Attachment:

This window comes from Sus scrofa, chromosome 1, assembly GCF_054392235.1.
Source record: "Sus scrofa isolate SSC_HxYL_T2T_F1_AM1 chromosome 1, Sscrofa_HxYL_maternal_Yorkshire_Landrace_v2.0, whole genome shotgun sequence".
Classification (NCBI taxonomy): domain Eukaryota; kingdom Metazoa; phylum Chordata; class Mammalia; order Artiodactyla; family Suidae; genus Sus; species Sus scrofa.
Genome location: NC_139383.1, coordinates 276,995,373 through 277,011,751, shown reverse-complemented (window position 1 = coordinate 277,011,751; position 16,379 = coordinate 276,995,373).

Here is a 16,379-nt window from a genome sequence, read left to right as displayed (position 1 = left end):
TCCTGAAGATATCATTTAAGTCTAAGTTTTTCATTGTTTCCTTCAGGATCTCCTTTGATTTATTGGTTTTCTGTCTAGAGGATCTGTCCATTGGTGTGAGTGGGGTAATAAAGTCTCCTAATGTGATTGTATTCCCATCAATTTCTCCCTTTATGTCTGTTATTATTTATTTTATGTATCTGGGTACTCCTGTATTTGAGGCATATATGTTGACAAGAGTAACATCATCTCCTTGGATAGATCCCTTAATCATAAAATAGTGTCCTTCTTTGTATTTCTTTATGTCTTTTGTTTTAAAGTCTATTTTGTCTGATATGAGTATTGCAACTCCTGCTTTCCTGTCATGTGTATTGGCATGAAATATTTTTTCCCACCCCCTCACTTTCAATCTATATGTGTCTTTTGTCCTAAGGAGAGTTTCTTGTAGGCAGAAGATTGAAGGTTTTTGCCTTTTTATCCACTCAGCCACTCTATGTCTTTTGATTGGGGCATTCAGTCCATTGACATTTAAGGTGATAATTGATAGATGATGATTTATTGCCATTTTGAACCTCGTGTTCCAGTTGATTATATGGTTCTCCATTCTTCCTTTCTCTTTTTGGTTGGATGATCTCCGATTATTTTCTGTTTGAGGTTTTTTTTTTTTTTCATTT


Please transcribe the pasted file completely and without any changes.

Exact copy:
This window comes from Sus scrofa, chromosome 1, assembly GCF_054392235.1.
Source record: "Sus scrofa isolate SSC_HxYL_T2T_F1_AM1 chromosome 1, Sscrofa_HxYL_maternal_Yorkshire_Landrace_v2.0, whole genome shotgun sequence".
Classification (NCBI taxonomy): domain Eukaryota; kingdom Metazoa; phylum Chordata; class Mammalia; order Artiodactyla; family Suidae; genus Sus; species Sus scrofa.
Genome location: NC_139383.1, coordinates 276,995,373 through 277,011,751, shown reverse-complemented (window position 1 = coordinate 277,011,751; position 16,379 = coordinate 276,995,373).

Here is a 16,379-nt window from a genome sequence, read left to right as displayed (position 1 = left end):
TCCTGAAGATATCATTTAAGTCTAAGTTTTTCATTGTTTCCTTCAGGATCTCCTTTGATTTATTGGTTTTCTGTCTAGAGGATCTGTCCATTGGTGTGAGTGGGGTAATAAAGTCTCCTAATGTGATTGTATTCCCATCAATTTCTCCCTTTATGTCTGTTATTATTTATTTTATGTATCTGGGTACTCCTGTATTTGAGGCATATATGTTGACAAGAGTAACATCATCTCCTTGGATAGATCCCTTAATCATAAAATAGTGTCCTTCTTTGTATTTCTTTATGTCTTTTGTTTTAAAGTCTATTTTGTCTGATATGAGTATTGCAACTCCTGCTTTCCTGTCATGTGTATTGGCATGAAATATTTTTTCCCACCCCCTCACTTTCAATCTATATGTGTCTTTTGTCCTAAGGAGAGTTTCTTGTAGGCAGAAGATTGAAGGTTTTTGCCTTTTTATCCACTCAGCCACTCTATGTCTTTTGATTGGGGCATTCAGTCCATTGACATTTAAGGTGATAATTGATAGATGATGATTTATTGCCATTTTGAACCTCGTGTTCCAGTTGATTATATGGTTCTCCATTCTTCCTTTCTCTTTTTGGTTGGATGATCTCCGATTATTTTCTGTTTGAGGTTTTTTTTTTTTTTCATTT